Record Display for the EPA National Library Catalog

RECORD NUMBER: 86 OF 104

OLS Field Name OLS Field Data
Main Title Resource conservation and utilization in animal waste management- -Volume III: utilization of animal manures as feedstocks for energy production
Author Loehr, Raymond C. ; Martin, Jr., John H.
Other Authors
Author Title of a Work
Martin, John Holland
Pilbeam, Thomas E.
CORP Author Cornell Univ., Ithaca, NY.;Robert S. Kerr Environmental Research Lab., Ada, OK.
Publisher U.S. Environmental Protection Agency, Robert S. Kerr Environmental Research Laboratory ;
Year Published 1983
Report Number EPA-600/2-83-024c; EPA-R-806140; EPA-600/2-83-024C
Stock Number PB83-190298
OCLC Number 33314127
Subjects Conservation of natural resources--United States ; Salvage (Waste, etc.)
Additional Subjects Agricultural wastes ; Energy ; Anaerobic processes ; Digestion(Decomposition) ; Feasibility ; Thermochemistry ; Combustion ; Pyrolysis ; Oxidation ; Poultry ; Livestock ; Moisture content ; Economic factors ; Odor control ; Water quality ; Energy production ; Biogas
Internet Access
Description Access URL
http://nepis.epa.gov/Exe/ZyPDF.cgi?Dockey=9100NCHJ.PDF
Holdings
Library Call Number Additional Info Location Last
Modified
Checkout
Status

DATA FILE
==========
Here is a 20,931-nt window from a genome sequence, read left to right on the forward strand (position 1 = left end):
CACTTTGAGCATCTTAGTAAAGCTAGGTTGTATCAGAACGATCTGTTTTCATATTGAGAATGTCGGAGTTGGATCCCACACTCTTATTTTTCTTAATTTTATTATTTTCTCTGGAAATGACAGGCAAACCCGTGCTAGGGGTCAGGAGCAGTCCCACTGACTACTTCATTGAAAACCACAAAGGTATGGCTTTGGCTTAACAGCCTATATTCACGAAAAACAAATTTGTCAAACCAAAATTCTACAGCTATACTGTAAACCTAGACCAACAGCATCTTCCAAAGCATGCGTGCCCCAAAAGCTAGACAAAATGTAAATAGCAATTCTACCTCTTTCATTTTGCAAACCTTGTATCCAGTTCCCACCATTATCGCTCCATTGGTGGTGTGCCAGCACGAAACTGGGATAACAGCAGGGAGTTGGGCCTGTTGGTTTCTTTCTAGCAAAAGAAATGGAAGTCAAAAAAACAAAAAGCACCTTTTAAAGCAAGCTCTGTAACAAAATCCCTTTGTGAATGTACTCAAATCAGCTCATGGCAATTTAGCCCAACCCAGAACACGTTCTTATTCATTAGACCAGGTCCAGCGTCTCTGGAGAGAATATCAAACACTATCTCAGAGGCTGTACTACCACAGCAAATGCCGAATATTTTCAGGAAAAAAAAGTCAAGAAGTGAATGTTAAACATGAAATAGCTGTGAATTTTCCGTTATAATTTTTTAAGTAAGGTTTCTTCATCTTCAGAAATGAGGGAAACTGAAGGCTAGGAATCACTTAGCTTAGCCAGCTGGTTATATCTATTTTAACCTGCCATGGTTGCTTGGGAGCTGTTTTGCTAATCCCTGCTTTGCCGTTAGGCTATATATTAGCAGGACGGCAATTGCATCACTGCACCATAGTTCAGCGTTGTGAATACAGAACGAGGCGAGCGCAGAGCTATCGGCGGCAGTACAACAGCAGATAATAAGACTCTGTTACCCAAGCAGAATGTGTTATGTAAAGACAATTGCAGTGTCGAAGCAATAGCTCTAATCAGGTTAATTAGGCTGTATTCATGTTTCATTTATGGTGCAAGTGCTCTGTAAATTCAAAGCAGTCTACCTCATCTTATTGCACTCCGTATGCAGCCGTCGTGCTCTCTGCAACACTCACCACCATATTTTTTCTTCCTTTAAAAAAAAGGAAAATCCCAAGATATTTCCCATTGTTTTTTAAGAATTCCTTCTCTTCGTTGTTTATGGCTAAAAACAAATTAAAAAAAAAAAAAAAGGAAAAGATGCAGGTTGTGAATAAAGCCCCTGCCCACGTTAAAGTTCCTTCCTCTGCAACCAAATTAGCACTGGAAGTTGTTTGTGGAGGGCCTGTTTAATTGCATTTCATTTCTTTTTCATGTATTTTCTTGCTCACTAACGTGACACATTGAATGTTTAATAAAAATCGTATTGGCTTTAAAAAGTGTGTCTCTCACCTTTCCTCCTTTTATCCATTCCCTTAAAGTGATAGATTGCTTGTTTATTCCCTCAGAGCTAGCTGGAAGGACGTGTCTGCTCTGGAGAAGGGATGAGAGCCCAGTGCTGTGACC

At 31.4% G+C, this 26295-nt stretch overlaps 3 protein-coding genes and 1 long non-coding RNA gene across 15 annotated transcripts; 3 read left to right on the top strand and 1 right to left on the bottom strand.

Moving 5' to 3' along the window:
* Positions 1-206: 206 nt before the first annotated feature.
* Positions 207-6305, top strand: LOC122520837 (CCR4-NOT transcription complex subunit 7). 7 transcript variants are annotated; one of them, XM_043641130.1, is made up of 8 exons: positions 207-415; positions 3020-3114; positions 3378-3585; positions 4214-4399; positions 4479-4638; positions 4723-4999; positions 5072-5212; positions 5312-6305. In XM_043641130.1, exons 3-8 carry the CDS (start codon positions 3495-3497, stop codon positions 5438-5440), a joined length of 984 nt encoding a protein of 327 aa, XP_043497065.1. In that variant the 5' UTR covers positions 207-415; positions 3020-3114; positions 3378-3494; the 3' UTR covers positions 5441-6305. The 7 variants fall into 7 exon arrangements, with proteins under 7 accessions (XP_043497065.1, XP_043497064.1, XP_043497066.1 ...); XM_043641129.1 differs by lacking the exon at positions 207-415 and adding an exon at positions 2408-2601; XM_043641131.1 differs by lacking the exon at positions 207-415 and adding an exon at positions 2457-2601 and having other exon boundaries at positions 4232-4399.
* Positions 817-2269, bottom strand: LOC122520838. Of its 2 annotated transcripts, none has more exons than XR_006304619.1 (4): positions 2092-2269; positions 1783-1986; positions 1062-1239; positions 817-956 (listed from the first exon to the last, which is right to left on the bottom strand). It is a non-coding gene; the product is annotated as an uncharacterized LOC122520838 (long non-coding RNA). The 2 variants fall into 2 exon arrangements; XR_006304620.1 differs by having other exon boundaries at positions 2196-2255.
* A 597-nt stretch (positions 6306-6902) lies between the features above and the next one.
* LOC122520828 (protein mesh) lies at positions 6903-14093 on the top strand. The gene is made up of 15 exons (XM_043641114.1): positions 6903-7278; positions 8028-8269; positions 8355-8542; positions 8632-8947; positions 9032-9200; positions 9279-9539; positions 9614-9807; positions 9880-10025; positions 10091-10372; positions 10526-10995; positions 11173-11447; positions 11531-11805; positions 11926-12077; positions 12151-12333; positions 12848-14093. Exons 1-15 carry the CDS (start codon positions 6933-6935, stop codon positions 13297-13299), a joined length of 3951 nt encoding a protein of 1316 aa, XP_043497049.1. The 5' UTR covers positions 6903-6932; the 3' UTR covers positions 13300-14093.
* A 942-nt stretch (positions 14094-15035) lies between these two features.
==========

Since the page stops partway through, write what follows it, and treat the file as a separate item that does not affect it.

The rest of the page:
EMBD  EPA/600/2-83/024c GWERD Library/Ada,OK 10/27/1995
NTIS  PB83-190298 Most EPA libraries have a fiche copy filed under the call number shown. Check with individual libraries about paper copy. NTIS 01/01/1988
Collation 89p : ill. ; 28 cm.
Abstract
This study critically examined the feasibility of using thermochemical processes such as combustion, pyrolysis, and partial oxidation and anaerobic digestion as methods for utilizing livestock and poultry manures as renewable sources of energy. Technical, economic, and environmental quality aspects were considered. Results of this study indicate that livestock and poultry manures can, at best, supply only a small fraction of U.S. energy requirements and cannot significantly reduce the dependence of U.S. agriculture on petroleum fuels. It also was found that the technical feasibility of manurial biogas production has been adequately demonstrated and a rational basis for system design and operation has been established. Although manurial biogas production is technically feasible, economic feasibility was found to be site specific depending on available biogas utilization options.
Notes
Caption title. 3 volumes. "March 1983." "EPA-600/2-83-024c."